Clouds at noon occupying about half the sky [as usual & giving] gave half & hour of heavy rain to wash [& refresh] Pure water from a pure sky & falling on] one of the cleanest [purest] landscapes in the world. How well it is washed. The sea is hardly less dusty than [are] these ice burnished pavements & ridges domes & canyons & summit peaks plashed with now like waves with foam. How fresh the woods are & calm now the past films of cloud have been wiped from the sky! A few minutes ago every tree was excited, bowing to the roaring [blas] storm, waving, swirling, tossing their branches in glorious enthusiasm [of] like worship. But though to the outer ear these trees are now silent their songs never cease every hidden cell is throbbing with music & life every fibre thrilling like harp strings while incense is ever flowing from the balsam bells & leaves. No wonder the hills & groves were God’s first temples & the more they are cut down & hewn into cathedrals & churches to farther off & dimmer seems the Lord Himself. The same may be said of stone temples. Yonder to the eastward of our camp grove stands one of Natures cathedrals almost conventional in form about 2000 feet high Nobly adorned with spires & pinnacles hewn from the living rock thrilling under floods of sunshine as if alive like a grove temple & well named “Cathedral Peak” [forests & smooth granite pavements. How infinitely fresh the woods are, silent yet full of ardent restless life, every tree & bush & leaf in a whirl of action. Yet soothing & healing all forms of human unrest. The groves were God’s first temples Cut down the groves saw the trunks into boards, nail them together, paint them & make them into temples. Call them with many ceremonies Houses of the Living God. Are they then as profitable to worshipers? Can God be seen in such dead board houses so clearly & well as in the loving woods? Some will say no matter about the boards of the temple being dead & dry if only the hearts sheltering behind them be quick & living. God is everywhere but human hearts are feeble & sensitive & catch the sacred influences of the Lord’s woods as the trees catch the life stirring sunbeams & no dead dry]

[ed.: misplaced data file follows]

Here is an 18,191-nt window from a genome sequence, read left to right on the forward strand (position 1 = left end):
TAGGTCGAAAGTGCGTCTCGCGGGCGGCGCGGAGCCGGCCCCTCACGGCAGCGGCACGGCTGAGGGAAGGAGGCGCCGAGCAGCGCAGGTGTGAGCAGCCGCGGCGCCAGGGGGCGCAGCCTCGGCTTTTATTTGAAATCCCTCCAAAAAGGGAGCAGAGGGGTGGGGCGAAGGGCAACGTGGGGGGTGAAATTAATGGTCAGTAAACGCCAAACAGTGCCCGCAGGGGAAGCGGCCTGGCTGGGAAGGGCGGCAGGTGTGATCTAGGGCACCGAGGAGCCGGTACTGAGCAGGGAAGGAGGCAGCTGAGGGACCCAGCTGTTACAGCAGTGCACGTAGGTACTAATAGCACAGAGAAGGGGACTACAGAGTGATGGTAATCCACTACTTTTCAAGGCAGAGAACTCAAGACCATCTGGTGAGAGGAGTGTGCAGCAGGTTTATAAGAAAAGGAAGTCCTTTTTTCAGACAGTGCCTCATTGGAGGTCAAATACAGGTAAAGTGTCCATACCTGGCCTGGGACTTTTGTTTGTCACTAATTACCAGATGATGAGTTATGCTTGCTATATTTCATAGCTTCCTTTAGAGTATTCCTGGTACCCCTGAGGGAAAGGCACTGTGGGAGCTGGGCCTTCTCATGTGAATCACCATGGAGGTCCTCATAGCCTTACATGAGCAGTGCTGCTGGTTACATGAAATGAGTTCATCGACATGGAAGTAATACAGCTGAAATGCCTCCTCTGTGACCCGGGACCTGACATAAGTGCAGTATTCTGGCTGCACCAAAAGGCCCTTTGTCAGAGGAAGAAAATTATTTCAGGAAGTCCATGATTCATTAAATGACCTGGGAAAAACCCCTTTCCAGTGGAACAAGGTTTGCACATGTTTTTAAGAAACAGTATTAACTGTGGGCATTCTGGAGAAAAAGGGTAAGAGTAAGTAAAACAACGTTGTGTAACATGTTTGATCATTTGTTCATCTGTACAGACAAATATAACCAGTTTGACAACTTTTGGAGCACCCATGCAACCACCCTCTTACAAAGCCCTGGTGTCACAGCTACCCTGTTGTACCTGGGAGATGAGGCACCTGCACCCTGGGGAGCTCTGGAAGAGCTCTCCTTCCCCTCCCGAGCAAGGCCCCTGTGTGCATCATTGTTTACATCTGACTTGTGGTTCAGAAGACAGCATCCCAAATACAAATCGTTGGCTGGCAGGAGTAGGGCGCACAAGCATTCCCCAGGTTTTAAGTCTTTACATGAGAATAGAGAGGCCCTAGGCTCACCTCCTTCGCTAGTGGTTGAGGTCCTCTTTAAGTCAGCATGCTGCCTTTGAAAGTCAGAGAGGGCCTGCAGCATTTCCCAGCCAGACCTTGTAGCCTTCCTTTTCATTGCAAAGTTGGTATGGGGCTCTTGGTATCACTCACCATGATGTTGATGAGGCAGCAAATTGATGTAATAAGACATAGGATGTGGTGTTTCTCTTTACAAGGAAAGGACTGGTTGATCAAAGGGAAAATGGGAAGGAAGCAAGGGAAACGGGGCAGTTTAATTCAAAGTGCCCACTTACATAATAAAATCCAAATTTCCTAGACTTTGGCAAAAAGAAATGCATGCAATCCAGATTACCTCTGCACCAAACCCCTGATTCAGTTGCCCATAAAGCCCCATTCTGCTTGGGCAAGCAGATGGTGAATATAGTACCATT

Even Shepherd Billy turns at times to this wonderful mountain building though apparently deaf to all stone sermons. [box buildings however grandly spired & colored will ever bring us into so true & healthy relations with the Creator as will these holy wildernesses wild temple] groves of his rejoicing in the wilderness. The same may be said of stone temples. Yonder stands [there is] a mountain in full view from the open ridge to the east of our camp grove [that] I call it the Cathedral. Its front facing south 2000 feet high [is] spired in lavish grandeur has two main spires on the two corners of the front facing south with many slender spires or pinnacles between them. It has a well formed roof & gable & small dwarf pines on its [the] sides & roof at this distance looking like mosses. The whole making a majestic full dome [cathedral of] almost conventional in form with spires & pinnacle in glorious array & bathed in the living light, it seems itself alive hewn from the living rocks on a mass] of nebula of starry crystals thrilling under the action of light & heat like a tree made of living cells. Even Shepherd Billy has noticed this mountain temple though he minds it but little. [not made with hands] Hewn [cut] from the general flank of the range sculptured & chiseled by the hand of Natures ice & snow & rain. Compare this with the cathedrals of art with a gowned man in one corner so big a shell for so small a kernel. Strange that stone & wooden structures accumulated bit by bit should
MuirReel31 Notebook07 Img058.jpg
Holt-Atherton Special Collections, University of the Pacific Library
To view additional information on copyright and related rights of this item, such as to purchase copies of images and/or obtain permission to publish them, click here to view the Holt-Atherton Special Collections policies.